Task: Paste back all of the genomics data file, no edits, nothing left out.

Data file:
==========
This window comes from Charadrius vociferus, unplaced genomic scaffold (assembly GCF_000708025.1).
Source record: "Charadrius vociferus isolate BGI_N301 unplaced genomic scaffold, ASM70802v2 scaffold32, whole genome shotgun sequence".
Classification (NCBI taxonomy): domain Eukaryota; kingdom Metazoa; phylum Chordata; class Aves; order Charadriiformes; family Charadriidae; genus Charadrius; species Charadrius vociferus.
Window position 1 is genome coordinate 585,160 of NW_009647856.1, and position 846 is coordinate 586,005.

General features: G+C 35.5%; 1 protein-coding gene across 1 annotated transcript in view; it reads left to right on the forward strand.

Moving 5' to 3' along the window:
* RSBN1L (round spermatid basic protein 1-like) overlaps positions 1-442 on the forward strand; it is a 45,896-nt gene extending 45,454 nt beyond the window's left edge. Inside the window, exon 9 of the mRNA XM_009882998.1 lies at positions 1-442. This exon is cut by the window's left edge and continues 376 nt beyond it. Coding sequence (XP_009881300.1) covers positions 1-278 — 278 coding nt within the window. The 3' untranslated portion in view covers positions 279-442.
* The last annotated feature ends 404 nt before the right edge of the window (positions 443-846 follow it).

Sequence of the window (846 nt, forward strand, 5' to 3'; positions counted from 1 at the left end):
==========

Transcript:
This window comes from Charadrius vociferus, unplaced genomic scaffold (assembly GCF_000708025.1).
Source record: "Charadrius vociferus isolate BGI_N301 unplaced genomic scaffold, ASM70802v2 scaffold32, whole genome shotgun sequence".
Classification (NCBI taxonomy): domain Eukaryota; kingdom Metazoa; phylum Chordata; class Aves; order Charadriiformes; family Charadriidae; genus Charadrius; species Charadrius vociferus.
Window position 1 is genome coordinate 585,160 of NW_009647856.1, and position 846 is coordinate 586,005.

General features: G+C 35.5%; 1 protein-coding gene across 1 annotated transcript in view; it reads left to right on the forward strand.

Moving 5' to 3' along the window:
* RSBN1L (round spermatid basic protein 1-like) overlaps positions 1-442 on the forward strand; it is a 45,896-nt gene extending 45,454 nt beyond the window's left edge. Inside the window, exon 9 of the mRNA XM_009882998.1 lies at positions 1-442. This exon is cut by the window's left edge and continues 376 nt beyond it. Coding sequence (XP_009881300.1) covers positions 1-278 — 278 coding nt within the window. The 3' untranslated portion in view covers positions 279-442.
* The last annotated feature ends 404 nt before the right edge of the window (positions 443-846 follow it).

Sequence of the window (846 nt, forward strand, 5' to 3'; positions counted from 1 at the left end):